I am not sure that a young man beginning in journalism in 1938 would find opportunity in as great a mood of welcome as one who began about the turn of the century. About 1925 and after, advertising, which once fed the printed word alone, began to divide with the spoken word, the radio. The number of periodicals and newspapers began to contract. The little town of West Chester, when I started there in 1892, had three daily papers; by the 1920s it had but one. Philadelphia, when I spent a while on a paper there in 1900, had five important morning papers, four evening ones; by 1938 the numbers were two and two, respectively. In every city similar contraction took place. Mark Sullivan, 1938.
71 years later and people are still finding ways to profit from writing what they know.
So let’s say we’ve done our time in community blogs. We’re getting respectable traffic on our own steam. People respond to what we have to say. We’re on good terms with people we’ve located that are in a position to pay us for our pieces. How should we ask for work?
I’ve never written an entire story before pitching it. I’ve heard of editors asking for stories on spec, meaning that they want to see the completed thing before they offer to pay for it. Pitching is different things to different people. For editors that know me, a pitch can be a couple of sentences explaining the idea on a very basic level. They trust me. When I pitched a story to a mainstream magazine, I treated the pitch like a story unto itself, with little snippets of quote material, strong organization, etc. – Robert Ashley
We’re open to seeing completed articles, but for the most part everything we use gets pitched to us first. That way we have a hand in helping shape the story. – Sam Kennedy
[Pitches are a] process we handle in-house, with our existing staff writers (some of whom are freelance, and some of whom are full-time employees). And, in that respect, we are far more flexible. – Chris Grant, Joystiq
Since it seems like everyone has a different approach, it may be best to open with an idea for a story and a few samples of what you intend to write. If the company wants the story on spec, and that’s something you’re willing to do, you can write it up. Otherwise be open to criticism and suggestions.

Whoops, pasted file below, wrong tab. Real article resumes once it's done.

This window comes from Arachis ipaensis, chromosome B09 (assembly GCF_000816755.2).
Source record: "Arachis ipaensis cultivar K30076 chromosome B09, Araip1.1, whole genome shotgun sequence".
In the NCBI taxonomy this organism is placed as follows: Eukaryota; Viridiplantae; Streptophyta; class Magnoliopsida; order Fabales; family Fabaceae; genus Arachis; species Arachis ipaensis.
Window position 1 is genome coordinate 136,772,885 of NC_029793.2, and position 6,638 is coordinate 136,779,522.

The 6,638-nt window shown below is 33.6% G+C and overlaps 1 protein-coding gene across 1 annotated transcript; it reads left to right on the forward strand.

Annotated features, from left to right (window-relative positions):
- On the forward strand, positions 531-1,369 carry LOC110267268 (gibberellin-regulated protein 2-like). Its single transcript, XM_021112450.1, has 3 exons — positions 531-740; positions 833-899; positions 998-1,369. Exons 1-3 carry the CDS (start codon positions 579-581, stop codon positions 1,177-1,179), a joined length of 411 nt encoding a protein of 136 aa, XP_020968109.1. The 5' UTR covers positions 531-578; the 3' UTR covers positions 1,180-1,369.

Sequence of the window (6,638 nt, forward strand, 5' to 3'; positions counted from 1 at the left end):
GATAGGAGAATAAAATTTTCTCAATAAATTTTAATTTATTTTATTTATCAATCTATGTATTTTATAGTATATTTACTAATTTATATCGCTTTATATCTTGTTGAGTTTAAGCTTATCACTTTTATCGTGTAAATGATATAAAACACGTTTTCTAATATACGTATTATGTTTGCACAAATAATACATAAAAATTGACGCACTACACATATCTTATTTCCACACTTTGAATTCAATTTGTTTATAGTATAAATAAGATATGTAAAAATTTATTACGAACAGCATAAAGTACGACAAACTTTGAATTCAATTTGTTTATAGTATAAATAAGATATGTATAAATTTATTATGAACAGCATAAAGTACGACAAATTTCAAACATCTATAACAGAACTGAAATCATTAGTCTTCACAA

Alright, so what type of work can we expect to do?
We have quite a few freelancers that contribute content to the site. We have a full team of news writers that contribute daily news content, we have a pool of writers that regularly write reviews, previews, features, and blogs, and we often seek freelance help for strategy guides and video content. – Sam Kennedy
Using experience, contacts and knowledge of the industry I helped to turn a bunch of programmers who knew how to create a game, but not how to form a development team, manage it and sell their concept; into a burgeoning dev house. If I thought of myself exclusively as a video game journalist then it is likely that I would never have had the discussion with the head of the company which lead to my joining their team as a consultant; a job from which I gained as much experience as I imparted. – Aaron McKenna
The general take away here is to consider writing as one aspect of your skill set. Keep your people skills polished, maybe learn how to work with Sony Vegas or Adobe Premiere. You want to have as broad a focus as possible while still being able to work intelligently on specific tasks.
Is all this effort and multitasking really worth it?
It taught me how to work for myself, how to get things done without someone looming over me. I haven’t had a “real job” since 2003, and I don’t plan on getting one anytime soon. -Robert Ashley